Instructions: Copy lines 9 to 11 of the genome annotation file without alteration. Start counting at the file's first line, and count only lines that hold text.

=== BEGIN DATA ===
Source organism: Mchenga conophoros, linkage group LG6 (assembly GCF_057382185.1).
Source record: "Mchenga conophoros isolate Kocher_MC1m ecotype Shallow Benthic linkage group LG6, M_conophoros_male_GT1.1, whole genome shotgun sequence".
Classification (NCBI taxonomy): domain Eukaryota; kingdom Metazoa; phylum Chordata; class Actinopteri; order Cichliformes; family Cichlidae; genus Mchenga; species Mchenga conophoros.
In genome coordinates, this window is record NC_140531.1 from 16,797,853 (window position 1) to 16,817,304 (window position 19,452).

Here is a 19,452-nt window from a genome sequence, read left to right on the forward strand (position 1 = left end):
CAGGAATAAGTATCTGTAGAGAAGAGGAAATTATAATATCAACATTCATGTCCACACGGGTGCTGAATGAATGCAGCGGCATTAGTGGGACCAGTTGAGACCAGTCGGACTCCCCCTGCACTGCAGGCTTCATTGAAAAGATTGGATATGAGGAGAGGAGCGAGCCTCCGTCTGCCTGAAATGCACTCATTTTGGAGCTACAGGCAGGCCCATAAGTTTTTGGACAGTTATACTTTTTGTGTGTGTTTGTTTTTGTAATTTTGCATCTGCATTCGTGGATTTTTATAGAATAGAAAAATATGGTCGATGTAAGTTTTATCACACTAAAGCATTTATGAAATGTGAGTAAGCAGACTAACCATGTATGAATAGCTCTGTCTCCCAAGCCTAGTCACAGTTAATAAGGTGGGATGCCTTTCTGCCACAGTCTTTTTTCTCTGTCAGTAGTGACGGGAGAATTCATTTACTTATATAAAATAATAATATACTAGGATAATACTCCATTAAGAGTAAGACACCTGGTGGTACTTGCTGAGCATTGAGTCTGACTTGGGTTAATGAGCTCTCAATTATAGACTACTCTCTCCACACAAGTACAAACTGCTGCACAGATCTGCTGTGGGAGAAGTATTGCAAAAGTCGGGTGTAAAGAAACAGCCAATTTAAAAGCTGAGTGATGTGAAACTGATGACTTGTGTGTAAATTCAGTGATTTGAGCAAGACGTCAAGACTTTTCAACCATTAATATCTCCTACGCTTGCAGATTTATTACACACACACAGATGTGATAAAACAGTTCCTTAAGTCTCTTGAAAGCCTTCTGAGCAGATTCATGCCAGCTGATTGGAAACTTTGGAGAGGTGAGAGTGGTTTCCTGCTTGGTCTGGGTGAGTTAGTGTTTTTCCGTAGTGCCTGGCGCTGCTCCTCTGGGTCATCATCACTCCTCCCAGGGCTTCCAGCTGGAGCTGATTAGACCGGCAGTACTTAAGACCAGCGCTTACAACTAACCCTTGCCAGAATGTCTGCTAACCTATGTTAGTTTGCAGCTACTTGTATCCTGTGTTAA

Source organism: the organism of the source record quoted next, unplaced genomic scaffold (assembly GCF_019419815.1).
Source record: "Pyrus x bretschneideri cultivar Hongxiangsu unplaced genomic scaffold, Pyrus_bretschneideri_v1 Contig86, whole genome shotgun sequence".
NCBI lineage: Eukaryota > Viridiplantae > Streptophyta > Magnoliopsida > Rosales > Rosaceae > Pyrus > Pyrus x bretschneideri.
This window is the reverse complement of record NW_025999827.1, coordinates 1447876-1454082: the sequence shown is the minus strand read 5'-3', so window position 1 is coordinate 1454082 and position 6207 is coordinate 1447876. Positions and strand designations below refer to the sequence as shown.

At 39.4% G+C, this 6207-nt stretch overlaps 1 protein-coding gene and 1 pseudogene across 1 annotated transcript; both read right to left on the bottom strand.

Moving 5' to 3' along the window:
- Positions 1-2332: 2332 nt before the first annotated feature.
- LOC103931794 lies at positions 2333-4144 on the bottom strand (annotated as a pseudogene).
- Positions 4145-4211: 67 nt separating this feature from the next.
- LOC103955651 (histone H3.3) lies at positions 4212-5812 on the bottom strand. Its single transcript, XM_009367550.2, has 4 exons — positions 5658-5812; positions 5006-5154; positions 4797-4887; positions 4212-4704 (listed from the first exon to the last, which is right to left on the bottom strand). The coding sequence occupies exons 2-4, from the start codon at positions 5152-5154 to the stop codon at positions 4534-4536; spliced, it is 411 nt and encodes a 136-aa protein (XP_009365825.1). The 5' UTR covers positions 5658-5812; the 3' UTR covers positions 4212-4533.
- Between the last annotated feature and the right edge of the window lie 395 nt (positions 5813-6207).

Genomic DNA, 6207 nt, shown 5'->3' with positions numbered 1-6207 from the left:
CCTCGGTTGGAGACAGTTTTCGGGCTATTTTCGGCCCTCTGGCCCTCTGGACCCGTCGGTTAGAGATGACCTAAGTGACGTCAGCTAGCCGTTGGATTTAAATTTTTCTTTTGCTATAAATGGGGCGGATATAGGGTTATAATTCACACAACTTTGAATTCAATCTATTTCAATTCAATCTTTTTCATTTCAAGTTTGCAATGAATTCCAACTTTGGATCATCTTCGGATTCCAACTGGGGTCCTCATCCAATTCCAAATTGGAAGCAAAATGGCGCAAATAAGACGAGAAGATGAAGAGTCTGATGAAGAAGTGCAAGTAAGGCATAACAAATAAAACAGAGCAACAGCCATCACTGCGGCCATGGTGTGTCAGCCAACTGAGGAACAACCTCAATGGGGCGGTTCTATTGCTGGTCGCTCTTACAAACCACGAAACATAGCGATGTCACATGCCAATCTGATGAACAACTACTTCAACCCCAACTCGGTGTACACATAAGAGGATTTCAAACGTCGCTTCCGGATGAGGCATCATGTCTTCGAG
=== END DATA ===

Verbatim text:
NCBI lineage: Eukaryota > Viridiplantae > Streptophyta > Magnoliopsida > Rosales > Rosaceae > Pyrus > Pyrus x bretschneideri.
This window is the reverse complement of record NW_025999827.1, coordinates 1447876-1454082: the sequence shown is the minus strand read 5'-3', so window position 1 is coordinate 1454082 and position 6207 is coordinate 1447876. Positions and strand designations below refer to the sequence as shown.

At 39.4% G+C, this 6207-nt stretch overlaps 1 protein-coding gene and 1 pseudogene across 1 annotated transcript; both read right to left on the bottom strand.